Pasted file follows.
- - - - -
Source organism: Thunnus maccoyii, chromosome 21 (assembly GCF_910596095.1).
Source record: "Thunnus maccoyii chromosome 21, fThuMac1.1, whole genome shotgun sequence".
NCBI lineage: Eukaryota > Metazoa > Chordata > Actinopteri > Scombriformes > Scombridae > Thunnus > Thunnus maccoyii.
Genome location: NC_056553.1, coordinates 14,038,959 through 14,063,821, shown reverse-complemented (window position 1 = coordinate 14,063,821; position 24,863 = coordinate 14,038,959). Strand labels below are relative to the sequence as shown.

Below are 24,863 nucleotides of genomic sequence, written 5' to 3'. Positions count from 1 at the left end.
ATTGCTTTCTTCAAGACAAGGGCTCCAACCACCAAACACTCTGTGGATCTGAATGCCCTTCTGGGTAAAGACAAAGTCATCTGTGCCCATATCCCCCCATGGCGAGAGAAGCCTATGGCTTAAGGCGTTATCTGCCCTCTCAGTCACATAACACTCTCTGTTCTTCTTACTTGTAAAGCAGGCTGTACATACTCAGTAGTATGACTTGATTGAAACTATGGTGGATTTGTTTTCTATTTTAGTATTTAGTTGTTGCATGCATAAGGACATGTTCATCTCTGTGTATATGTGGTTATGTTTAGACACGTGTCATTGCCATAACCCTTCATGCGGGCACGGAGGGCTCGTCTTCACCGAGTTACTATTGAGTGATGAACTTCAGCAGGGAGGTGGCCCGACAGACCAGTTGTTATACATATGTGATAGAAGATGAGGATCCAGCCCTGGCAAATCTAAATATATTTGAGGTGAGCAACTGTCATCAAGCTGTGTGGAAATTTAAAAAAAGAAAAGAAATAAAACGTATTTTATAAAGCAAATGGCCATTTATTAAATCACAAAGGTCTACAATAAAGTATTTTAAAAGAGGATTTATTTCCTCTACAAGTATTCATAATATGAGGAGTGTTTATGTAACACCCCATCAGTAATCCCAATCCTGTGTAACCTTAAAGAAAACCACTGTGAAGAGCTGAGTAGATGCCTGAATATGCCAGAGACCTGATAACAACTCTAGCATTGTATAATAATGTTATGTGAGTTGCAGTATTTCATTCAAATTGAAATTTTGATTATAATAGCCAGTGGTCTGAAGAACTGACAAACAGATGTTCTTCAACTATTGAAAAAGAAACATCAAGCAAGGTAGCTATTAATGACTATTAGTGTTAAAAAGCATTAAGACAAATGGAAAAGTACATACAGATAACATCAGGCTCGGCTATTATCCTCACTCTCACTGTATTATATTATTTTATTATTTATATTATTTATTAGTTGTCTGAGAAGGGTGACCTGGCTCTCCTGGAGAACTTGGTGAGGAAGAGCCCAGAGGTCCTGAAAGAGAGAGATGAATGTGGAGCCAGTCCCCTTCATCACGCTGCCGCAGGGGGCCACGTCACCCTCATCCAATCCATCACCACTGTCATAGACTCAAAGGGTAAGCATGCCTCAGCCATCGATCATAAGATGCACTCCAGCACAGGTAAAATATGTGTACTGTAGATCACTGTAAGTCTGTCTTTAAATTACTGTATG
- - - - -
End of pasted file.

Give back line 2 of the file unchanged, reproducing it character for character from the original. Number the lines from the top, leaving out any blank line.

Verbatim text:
Source record: "Thunnus maccoyii chromosome 21, fThuMac1.1, whole genome shotgun sequence".